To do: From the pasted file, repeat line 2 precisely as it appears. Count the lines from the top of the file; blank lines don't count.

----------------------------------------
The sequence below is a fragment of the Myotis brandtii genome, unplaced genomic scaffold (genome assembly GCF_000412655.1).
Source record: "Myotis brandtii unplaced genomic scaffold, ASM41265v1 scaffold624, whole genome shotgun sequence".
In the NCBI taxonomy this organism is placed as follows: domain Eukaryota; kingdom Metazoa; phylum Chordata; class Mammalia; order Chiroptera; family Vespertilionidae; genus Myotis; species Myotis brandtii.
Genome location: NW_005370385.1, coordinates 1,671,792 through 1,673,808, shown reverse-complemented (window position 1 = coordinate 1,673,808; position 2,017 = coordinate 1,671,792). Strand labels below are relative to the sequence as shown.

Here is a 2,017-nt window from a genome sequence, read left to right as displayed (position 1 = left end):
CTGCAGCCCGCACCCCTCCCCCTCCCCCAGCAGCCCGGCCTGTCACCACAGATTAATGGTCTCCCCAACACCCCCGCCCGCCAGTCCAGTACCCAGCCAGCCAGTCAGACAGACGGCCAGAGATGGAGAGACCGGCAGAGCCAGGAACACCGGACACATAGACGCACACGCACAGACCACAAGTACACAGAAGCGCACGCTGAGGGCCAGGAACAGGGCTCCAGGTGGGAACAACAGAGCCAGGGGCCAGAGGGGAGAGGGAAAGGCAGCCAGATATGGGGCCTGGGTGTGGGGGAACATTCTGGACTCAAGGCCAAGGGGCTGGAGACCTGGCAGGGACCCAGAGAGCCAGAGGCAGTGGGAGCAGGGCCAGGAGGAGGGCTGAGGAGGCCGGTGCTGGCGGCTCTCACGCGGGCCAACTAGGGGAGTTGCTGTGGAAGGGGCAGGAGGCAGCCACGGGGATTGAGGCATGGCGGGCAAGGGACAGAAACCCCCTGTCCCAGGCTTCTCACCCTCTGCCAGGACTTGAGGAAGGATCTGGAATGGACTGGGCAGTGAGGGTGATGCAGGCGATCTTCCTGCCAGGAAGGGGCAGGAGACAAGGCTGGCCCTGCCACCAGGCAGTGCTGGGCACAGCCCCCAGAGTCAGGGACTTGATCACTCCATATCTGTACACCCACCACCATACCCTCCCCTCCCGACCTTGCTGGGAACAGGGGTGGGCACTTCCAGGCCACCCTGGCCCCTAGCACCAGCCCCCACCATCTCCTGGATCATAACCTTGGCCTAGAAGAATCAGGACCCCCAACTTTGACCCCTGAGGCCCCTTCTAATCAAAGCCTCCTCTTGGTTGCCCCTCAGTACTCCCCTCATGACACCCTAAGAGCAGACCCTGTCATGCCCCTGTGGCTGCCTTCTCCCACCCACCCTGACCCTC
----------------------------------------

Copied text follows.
Source record: "Myotis brandtii unplaced genomic scaffold, ASM41265v1 scaffold624, whole genome shotgun sequence".